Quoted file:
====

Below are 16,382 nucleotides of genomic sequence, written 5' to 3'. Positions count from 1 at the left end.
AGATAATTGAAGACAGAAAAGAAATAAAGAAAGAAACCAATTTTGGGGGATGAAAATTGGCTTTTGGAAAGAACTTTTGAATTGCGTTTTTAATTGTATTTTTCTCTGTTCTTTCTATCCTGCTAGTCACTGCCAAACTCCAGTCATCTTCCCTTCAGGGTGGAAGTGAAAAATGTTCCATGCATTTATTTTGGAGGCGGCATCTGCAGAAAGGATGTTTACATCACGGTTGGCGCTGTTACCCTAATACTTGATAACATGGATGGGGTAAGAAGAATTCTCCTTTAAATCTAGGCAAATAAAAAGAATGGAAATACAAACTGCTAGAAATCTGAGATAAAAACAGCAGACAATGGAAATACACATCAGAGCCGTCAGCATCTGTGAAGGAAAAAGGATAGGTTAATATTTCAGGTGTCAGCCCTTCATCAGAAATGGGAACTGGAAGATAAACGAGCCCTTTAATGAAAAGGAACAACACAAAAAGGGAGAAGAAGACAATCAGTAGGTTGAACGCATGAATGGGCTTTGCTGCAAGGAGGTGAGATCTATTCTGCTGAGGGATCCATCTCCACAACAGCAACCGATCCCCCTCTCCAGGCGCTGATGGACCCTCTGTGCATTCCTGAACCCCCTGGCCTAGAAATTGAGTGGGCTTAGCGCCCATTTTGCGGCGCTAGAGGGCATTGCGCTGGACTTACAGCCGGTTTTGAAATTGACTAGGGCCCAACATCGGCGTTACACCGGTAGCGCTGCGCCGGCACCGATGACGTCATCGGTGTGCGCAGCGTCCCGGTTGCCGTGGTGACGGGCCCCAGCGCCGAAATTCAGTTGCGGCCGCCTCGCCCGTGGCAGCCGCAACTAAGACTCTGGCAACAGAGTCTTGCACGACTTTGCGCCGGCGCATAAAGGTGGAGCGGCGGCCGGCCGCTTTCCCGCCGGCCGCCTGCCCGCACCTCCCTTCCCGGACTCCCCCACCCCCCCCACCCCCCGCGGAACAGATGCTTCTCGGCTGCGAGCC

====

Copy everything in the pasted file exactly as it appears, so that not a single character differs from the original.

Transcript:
Below are 16,382 nucleotides of genomic sequence, written 5' to 3'. Positions count from 1 at the left end.
AGATAATTGAAGACAGAAAAGAAATAAAGAAAGAAACCAATTTTGGGGGATGAAAATTGGCTTTTGGAAAGAACTTTTGAATTGCGTTTTTAATTGTATTTTTCTCTGTTCTTTCTATCCTGCTAGTCACTGCCAAACTCCAGTCATCTTCCCTTCAGGGTGGAAGTGAAAAATGTTCCATGCATTTATTTTGGAGGCGGCATCTGCAGAAAGGATGTTTACATCACGGTTGGCGCTGTTACCCTAATACTTGATAACATGGATGGGGTAAGAAGAATTCTCCTTTAAATCTAGGCAAATAAAAAGAATGGAAATACAAACTGCTAGAAATCTGAGATAAAAACAGCAGACAATGGAAATACACATCAGAGCCGTCAGCATCTGTGAAGGAAAAAGGATAGGTTAATATTTCAGGTGTCAGCCCTTCATCAGAAATGGGAACTGGAAGATAAACGAGCCCTTTAATGAAAAGGAACAACACAAAAAGGGAGAAGAAGACAATCAGTAGGTTGAACGCATGAATGGGCTTTGCTGCAAGGAGGTGAGATCTATTCTGCTGAGGGATCCATCTCCACAACAGCAACCGATCCCCCTCTCCAGGCGCTGATGGACCCTCTGTGCATTCCTGAACCCCCTGGCCTAGAAATTGAGTGGGCTTAGCGCCCATTTTGCGGCGCTAGAGGGCATTGCGCTGGACTTACAGCCGGTTTTGAAATTGACTAGGGCCCAACATCGGCGTTACACCGGTAGCGCTGCGCCGGCACCGATGACGTCATCGGTGTGCGCAGCGTCCCGGTTGCCGTGGTGACGGGCCCCAGCGCCGAAATTCAGTTGCGGCCGCCTCGCCCGTGGCAGCCGCAACTAAGACTCTGGCAACAGAGTCTTGCACGACTTTGCGCCGGCGCATAAAGGTGGAGCGGCGGCCGGCCGCTTTCCCGCCGGCCGCCTGCCCGCACCTCCCTTCCCGGACTCCCCCACCCCCCCCACCCCCCGCGGAACAGATGCTTCTCGGCTGCGAGCC